From time to time, a fishing guide finds it necessary to fish alone. If charters are scattered out with days between them, or if they aren't producing as planned, wise guides head out on fish-finding missions. Once, I embarked on just such an outing in the middle of December, hoping to locate a school of big trout to which I might repeatedly return throughout the coming winter.
A couple of hours into the morning, after a rather uneventful first wade, I noticed an ominous cloud barreling toward me over the northern horizon. The weather sources hadn't predicted a frontal passage, but years of experience have taught me they're wrong about as often as they're right. The fast-approaching, violet wall of vapors urged me to find safe haven.
I'd parked on the north shoreline of Baffin, close to a cluster of floating cabins which line the edge of the shallow flats in the north Badlands, potentially offering refuge to boaters caught out in a storm. I briskly made my way to the stern of the Haynie, climbed the ladder and raised the Power Pole, before idling over to the closest dwelling.
I've ridden out many rainy hours on the porches of these cabins, but had not previously pulled up to this particular one. As I'd predicted, the chilly cloud raced quickly over the water, shifting a gentle southeast breeze into a radically different gear--a stiff, gusty one with a northwesterly aspect. Accompanying the fresh gale, frigid, fat raindrops pelted the bay like bullets. The wind whistling against the walls of the cabin and the rain rattling on its roof created a soporific cacophony.
Soon, I dozed off to sleep, sprawled out on the damp, plywood patio floor of the rocking house, my back against the wall beside its front door. Though I don't remember rising and walking to find one of the front windows open, nor do I recall climbing through the aperture, the next thing I knew, I stood in the tiny kitchen inside the front of the place.
As I waited for my eyes to adjust to the dim, interior light, I smelled cigar smoke and saw blue-gray strands hanging in the air like webs; they seemed to be coming through a door which led to the great room at the rear of the structure. I started toward the door, intending to announce my embarrassment at having disturbed the owners of the cabin, but before I could do so, I heard the unmistakable sound of shuffling cards, then the drone of a familiar voice.
"Hey, boys, look here. It's the writer-guide, the one from the magazine," the voice said. I saw the speaker, sitting on the other side of a small, round table, receiving cards from a second man, who sat on the near side, with his back turned to me.
A floppy hat pulled low over his eyes obscured the face of the man who'd spoken, but I recognized the profile protruding beneath the brim. The chiseled chin recalled a Clint Eastwood character from some old western; he was surely The Phantom. The sleeves of his pale green fishing shirt, faded from so many hours in the sun, extended well past his wrists, hiding age spots and cancer lesions I knew to be covering the backs of his hands.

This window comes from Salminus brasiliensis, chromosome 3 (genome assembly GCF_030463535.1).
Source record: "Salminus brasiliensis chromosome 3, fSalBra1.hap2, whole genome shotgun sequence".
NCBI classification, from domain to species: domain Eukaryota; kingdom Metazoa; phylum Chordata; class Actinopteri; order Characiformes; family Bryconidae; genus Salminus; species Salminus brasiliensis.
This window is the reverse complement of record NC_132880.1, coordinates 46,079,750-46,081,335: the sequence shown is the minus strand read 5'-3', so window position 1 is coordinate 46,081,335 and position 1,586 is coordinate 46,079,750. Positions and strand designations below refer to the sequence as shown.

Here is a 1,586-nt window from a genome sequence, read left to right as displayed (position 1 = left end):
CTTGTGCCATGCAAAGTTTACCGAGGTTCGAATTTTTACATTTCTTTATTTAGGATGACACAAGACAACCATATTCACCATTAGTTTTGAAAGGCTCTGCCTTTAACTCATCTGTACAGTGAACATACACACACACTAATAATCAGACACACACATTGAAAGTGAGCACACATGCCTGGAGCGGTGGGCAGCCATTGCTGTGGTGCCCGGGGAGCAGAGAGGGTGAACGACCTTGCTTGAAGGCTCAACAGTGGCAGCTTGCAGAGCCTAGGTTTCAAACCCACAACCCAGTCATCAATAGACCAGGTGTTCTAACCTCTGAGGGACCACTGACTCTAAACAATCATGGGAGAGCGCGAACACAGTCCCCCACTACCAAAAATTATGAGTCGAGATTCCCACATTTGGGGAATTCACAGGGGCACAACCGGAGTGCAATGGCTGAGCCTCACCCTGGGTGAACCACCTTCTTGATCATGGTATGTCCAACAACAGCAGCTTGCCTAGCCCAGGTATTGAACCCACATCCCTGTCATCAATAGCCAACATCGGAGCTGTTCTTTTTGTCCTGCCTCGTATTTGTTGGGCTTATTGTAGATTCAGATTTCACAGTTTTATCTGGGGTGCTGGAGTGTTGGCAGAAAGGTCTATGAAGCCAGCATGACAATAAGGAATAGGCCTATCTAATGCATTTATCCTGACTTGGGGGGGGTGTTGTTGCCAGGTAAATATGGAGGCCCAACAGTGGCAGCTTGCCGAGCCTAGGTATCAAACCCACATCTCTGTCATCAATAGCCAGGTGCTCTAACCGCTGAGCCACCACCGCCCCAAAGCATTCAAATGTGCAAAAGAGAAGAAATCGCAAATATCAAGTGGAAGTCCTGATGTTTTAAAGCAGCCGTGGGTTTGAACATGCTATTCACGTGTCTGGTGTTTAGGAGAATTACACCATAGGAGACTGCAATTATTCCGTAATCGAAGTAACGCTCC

Apparently, he and the other man were playing Gin. On the table between them, I noticed a scorepad and pencil, a bottle of sipping whiskey, two sweating glasses filled with iced, amber bourbon, and an ash tray, in which a pair of half-smoked stogies spawned twin wisps of smoke.
Both men chuckled at The Phantom's announcement of his awareness of my presence, though neither turned to look or otherwise acknowledged me. Then I identified the second player. He was a famous fishing guide who'd tragically perished in a horrific crash while towing his boat home from a charter one day. I'd remembered him fondly in a piece I titled Just Like Heaven.
During decades of guiding and thousands of days on the water, he'd earned a reputation as a master guide, combining supreme fish-catching skill with an even greater ability to keep his clients happy. He was able to maintain productive relationships with many customers, without sacrificing his own priorities and preferences.
Contemplating the absurdity of the situation, wondering how I could be watching a card game between two deceased men, I slapped myself in the face, purposely loud enough for them to hear, hoping the sound would either rouse me from my sleep and end the dream, or cause the two to look up at me.
Neither thing happened, rather The Phantom spoke again. "Y'all think this guy can really fish?" he asked. "Or do his powers with the pen serve to make him seem like something he's not?"